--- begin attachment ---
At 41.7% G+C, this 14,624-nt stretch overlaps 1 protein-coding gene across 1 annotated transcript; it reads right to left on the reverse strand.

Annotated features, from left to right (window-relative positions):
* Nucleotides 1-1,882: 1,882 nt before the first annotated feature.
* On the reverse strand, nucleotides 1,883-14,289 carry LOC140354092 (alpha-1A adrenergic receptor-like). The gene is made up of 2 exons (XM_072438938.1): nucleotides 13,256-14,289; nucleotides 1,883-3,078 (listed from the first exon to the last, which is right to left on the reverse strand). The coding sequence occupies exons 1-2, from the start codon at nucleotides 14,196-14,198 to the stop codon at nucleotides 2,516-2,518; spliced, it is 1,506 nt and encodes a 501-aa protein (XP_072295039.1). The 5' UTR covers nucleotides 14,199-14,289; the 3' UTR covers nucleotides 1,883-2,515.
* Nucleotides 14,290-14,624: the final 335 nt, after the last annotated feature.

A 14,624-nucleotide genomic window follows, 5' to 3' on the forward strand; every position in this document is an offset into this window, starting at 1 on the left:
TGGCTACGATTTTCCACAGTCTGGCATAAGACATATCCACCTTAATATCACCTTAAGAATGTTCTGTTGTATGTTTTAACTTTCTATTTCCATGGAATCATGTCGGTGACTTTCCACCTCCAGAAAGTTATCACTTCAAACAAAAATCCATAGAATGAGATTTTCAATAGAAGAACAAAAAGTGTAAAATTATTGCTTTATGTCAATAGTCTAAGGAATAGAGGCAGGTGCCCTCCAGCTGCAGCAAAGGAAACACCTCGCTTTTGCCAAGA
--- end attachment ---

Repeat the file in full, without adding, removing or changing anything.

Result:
At 41.7% G+C, this 14,624-nt stretch overlaps 1 protein-coding gene across 1 annotated transcript; it reads right to left on the reverse strand.

Annotated features, from left to right (window-relative positions):
* Nucleotides 1-1,882: 1,882 nt before the first annotated feature.
* On the reverse strand, nucleotides 1,883-14,289 carry LOC140354092 (alpha-1A adrenergic receptor-like). The gene is made up of 2 exons (XM_072438938.1): nucleotides 13,256-14,289; nucleotides 1,883-3,078 (listed from the first exon to the last, which is right to left on the reverse strand). The coding sequence occupies exons 1-2, from the start codon at nucleotides 14,196-14,198 to the stop codon at nucleotides 2,516-2,518; spliced, it is 1,506 nt and encodes a 501-aa protein (XP_072295039.1). The 5' UTR covers nucleotides 14,199-14,289; the 3' UTR covers nucleotides 1,883-2,515.
* Nucleotides 14,290-14,624: the final 335 nt, after the last annotated feature.

A 14,624-nucleotide genomic window follows, 5' to 3' on the forward strand; every position in this document is an offset into this window, starting at 1 on the left:
TGGCTACGATTTTCCACAGTCTGGCATAAGACATATCCACCTTAATATCACCTTAAGAATGTTCTGTTGTATGTTTTAACTTTCTATTTCCATGGAATCATGTCGGTGACTTTCCACCTCCAGAAAGTTATCACTTCAAACAAAAATCCATAGAATGAGATTTTCAATAGAAGAACAAAAAGTGTAAAATTATTGCTTTATGTCAATAGTCTAAGGAATAGAGGCAGGTGCCCTCCAGCTGCAGCAAAGGAAACACCTCGCTTTTGCCAAGA